The department’s mission is to provide prompt, courteous and professional fire prevention, suppression, emergency medical, rescue, and related emergency services to the residents and visitors. The department has a huge presence in the community through both its emergency services mission and its education and outreach programs. The department’s vision is to continue to transform today’s fire and rescue service into a progressive, proactive, and professional service; a service that will exceed today’s demands, and meet tomorrow’s needs.
Their values are as follows:
EXCELLENCE: We are devoted to serving our residents and visitors and to exceeding their expectations.
COMMITMENT: We are committed to our members and to their professional development, service, safety and recognition.
SERVICE: We will always strive to provide prompt, courteous, and professional service to the best of our abilities.
EMPOWERMENT: We delegate official authority and trust our members with the power to provide customer service to the level of their abilities and imagination.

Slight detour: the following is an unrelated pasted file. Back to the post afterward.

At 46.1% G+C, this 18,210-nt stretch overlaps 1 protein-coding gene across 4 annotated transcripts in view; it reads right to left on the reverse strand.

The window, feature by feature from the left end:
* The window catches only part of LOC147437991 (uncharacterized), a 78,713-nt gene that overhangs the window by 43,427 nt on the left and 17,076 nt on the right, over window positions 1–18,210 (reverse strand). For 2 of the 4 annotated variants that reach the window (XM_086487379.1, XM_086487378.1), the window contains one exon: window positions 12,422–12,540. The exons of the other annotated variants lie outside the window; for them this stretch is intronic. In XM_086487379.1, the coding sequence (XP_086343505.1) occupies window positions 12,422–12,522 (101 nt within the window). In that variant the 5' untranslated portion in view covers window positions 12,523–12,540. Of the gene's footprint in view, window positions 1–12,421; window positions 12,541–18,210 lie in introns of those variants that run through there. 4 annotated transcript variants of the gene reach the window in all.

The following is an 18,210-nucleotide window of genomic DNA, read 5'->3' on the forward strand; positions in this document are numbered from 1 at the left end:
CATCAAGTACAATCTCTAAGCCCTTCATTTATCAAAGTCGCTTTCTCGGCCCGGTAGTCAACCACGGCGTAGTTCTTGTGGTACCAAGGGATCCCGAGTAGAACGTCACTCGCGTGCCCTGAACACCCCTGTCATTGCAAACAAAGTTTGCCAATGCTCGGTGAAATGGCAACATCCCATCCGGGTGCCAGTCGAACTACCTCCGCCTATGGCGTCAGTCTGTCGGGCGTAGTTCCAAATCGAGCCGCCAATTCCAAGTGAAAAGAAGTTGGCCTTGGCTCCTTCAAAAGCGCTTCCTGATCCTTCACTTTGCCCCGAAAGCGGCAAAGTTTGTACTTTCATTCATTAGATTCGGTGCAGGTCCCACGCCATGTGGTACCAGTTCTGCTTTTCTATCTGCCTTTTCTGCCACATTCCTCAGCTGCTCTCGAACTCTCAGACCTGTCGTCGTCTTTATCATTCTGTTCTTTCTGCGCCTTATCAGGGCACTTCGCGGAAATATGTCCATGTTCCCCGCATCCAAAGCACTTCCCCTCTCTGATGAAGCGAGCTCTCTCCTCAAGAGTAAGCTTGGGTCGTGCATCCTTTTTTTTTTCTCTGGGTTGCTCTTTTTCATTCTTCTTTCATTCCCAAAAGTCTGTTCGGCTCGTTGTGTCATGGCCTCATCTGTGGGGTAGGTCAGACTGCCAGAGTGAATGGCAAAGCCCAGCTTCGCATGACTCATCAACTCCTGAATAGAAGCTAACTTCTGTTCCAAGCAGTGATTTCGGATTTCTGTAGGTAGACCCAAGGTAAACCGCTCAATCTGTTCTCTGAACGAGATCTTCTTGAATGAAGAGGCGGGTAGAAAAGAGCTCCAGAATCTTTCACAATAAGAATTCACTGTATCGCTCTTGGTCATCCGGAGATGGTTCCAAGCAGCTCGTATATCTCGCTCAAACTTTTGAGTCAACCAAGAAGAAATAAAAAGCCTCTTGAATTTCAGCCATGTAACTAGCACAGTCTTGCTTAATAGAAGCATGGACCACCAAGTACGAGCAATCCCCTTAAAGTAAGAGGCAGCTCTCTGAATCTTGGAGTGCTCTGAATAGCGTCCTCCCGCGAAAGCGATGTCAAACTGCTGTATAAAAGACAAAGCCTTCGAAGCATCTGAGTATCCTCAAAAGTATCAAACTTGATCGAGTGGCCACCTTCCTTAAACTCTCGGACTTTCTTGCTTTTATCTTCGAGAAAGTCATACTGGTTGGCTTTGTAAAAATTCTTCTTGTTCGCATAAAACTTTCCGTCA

INNOVATION: We constantly explore new concepts and methods in order to increase our efficiency and/or effectiveness.
PARTNERING: We aggressively seek and accept partnerships to improve the quality of our organization and service.
INTEGRITY: We act ethically, we are honest, we keep our word, and take full responsibility for our actions.
Overseeing the operation of the department are the elected members of the Greater Eagle Fire Protection District Board of Directors. The list of board members include a lot of familiar names. Alex Mintling serves as president/chairman of the board; Johnnette Phillips as secretary; Mikel “Pappy” Kerst as treasurer/vice president; Ted Weber as assistant secretary/treasurer/vice president; and Eric Peterson as assistant secretary/treasurer/vice president. Board meetings are held the third Wednesday of each month at the Greater Eagle Fire Protection District Station 9.